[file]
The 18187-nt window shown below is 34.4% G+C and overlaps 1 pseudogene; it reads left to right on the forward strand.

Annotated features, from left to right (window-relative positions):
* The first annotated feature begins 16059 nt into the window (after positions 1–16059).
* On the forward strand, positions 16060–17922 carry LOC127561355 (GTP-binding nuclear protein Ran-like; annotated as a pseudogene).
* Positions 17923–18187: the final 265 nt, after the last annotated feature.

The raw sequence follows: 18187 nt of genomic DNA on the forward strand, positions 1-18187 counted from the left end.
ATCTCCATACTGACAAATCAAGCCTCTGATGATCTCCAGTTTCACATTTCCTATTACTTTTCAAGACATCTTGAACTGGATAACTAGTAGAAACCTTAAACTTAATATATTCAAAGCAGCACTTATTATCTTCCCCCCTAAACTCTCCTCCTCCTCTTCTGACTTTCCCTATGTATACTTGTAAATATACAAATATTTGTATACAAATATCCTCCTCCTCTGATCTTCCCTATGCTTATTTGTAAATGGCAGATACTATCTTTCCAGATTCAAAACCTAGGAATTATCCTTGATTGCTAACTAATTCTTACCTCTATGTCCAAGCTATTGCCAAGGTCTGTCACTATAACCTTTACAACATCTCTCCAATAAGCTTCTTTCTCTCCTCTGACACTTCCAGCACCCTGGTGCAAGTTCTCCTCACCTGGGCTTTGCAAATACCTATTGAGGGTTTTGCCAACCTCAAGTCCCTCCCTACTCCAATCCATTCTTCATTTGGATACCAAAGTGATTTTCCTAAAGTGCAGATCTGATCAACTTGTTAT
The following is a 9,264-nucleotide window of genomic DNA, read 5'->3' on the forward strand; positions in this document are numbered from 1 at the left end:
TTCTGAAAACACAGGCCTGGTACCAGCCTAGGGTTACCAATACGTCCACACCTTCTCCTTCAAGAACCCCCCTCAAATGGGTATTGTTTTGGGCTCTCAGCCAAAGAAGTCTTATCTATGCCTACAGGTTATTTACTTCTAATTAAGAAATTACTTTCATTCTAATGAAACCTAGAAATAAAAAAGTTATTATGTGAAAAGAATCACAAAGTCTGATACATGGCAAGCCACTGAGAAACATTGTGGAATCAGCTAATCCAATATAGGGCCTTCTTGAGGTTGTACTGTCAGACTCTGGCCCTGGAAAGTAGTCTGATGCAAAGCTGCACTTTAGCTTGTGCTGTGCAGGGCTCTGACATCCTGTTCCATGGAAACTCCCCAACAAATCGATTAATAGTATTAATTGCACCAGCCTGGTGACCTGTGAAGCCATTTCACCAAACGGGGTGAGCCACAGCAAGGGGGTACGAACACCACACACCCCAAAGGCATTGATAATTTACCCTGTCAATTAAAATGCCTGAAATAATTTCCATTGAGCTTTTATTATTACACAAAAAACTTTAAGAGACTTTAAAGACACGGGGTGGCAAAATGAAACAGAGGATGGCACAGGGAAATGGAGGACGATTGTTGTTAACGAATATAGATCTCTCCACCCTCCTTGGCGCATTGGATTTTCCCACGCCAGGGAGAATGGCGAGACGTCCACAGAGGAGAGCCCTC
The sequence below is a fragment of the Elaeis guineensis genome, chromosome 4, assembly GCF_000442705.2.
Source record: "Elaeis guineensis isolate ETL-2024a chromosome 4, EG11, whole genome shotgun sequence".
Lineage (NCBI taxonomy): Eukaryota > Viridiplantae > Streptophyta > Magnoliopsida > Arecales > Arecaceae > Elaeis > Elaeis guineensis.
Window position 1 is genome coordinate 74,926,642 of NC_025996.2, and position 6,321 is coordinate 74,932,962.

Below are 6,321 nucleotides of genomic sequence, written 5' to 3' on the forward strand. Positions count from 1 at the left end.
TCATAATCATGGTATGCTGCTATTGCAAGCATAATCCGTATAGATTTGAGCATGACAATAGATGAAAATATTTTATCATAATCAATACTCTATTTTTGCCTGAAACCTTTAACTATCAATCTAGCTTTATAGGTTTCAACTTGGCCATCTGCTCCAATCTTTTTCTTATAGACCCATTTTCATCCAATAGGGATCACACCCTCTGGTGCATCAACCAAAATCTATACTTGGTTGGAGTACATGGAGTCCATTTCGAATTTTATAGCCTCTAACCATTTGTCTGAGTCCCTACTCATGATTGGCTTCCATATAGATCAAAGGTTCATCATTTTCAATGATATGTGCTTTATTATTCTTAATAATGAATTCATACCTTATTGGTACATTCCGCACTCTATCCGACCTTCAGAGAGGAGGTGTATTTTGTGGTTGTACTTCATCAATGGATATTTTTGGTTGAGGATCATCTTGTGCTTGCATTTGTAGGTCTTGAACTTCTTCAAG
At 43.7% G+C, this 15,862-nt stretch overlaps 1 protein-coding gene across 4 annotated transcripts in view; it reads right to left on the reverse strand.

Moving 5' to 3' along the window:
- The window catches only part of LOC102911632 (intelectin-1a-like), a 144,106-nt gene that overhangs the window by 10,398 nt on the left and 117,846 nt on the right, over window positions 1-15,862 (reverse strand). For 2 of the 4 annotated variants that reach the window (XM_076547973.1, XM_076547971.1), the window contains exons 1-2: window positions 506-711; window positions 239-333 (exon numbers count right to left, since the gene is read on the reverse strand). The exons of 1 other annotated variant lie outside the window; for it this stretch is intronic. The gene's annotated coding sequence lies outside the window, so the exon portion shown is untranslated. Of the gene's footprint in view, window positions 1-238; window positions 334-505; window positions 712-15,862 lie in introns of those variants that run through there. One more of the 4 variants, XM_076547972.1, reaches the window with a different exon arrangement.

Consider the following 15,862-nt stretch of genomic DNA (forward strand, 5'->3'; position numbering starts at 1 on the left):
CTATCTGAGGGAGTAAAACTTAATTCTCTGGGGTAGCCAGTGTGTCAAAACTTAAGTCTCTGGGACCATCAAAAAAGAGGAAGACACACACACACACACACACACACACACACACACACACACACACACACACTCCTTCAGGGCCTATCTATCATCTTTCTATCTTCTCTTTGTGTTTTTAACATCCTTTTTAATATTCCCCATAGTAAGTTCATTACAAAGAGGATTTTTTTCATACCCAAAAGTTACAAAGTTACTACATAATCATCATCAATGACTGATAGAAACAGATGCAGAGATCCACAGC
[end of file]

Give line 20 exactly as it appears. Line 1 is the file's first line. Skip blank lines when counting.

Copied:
CTATCTGAGGGAGTAAAACTTAATTCTCTGGGGTAGCCAGTGTGTCAAAACTTAAGTCTCTGGGACCATCAAAAAAGAGGAAGACACACACACACACACACACACACACACACACACACACACACACACACACTCCTTCAGGGCCTATCTATCATCTTTCTATCTTCTCTTTGTGTTTTTAACATCCTTTTTAATATTCCCCATAGTAAGTTCATTACAAAGAGGATTTTTTTCATACCCAAAAGTTACAAAGTTACTACATAATCATCATCAATGACTGATAGAAACAGATGCAGAGATCCACAGC